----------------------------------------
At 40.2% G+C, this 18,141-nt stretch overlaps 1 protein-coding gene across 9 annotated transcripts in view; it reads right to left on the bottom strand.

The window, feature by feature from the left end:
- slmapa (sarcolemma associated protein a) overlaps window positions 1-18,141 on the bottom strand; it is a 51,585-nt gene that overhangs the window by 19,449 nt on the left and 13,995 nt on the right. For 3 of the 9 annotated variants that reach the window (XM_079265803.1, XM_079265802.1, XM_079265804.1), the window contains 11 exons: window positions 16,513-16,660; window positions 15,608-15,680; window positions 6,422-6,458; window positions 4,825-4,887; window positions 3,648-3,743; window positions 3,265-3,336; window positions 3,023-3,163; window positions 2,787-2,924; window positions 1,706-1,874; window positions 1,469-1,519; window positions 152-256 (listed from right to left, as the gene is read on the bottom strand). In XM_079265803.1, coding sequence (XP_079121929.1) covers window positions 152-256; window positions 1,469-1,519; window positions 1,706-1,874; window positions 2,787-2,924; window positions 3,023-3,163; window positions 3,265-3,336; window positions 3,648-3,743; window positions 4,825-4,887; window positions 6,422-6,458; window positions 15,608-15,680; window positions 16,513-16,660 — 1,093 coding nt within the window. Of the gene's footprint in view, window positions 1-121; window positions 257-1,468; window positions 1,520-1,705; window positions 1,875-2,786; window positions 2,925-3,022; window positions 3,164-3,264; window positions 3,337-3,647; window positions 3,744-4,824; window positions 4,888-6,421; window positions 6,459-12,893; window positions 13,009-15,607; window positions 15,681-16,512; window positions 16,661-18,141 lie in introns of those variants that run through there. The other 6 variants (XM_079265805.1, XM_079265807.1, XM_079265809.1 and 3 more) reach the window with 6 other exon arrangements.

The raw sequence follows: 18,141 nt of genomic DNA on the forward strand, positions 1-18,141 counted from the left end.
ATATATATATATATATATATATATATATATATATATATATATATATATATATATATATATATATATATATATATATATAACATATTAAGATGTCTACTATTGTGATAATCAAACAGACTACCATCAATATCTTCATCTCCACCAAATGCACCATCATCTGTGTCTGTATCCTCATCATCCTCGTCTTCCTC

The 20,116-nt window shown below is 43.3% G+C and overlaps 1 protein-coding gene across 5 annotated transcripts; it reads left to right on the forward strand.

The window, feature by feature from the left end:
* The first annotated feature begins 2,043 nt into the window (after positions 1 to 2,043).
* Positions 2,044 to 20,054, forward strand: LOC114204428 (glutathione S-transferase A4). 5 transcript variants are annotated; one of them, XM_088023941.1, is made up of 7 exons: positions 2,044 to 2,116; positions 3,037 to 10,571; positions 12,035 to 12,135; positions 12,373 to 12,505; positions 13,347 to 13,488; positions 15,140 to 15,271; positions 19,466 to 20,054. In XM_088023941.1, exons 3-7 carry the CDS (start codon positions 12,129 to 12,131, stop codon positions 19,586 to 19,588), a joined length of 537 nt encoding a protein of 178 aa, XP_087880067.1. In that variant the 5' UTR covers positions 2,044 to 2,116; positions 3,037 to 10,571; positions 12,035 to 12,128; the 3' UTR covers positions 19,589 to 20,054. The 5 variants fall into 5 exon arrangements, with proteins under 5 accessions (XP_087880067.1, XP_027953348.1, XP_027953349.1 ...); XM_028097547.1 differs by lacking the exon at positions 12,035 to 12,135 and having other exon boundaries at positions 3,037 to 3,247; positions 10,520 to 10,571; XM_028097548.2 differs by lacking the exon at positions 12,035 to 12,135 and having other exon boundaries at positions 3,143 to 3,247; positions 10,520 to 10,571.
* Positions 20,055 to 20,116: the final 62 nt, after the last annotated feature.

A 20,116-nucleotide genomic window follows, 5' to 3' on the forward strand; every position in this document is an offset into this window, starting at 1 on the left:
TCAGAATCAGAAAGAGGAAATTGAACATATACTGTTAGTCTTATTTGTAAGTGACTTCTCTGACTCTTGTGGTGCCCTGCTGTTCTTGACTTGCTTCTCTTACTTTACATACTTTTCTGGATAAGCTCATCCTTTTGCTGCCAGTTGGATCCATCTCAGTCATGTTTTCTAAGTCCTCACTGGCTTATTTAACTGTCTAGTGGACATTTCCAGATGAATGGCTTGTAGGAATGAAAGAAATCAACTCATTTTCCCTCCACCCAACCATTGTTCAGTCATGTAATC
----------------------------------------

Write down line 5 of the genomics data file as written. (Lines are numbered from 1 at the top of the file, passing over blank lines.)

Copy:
ATATATATATATATATATATATATATATATATATATATATATATATATATATATATATATATATATATATATATATATAACATATTAAGATGTCTACTATTGTGATAATCAAACAGACTACCATCAATATCTTCATCTCCACCAAATGCACCATCATCTGTGTCTGTATCCTCATCATCCTCGTCTTCCTC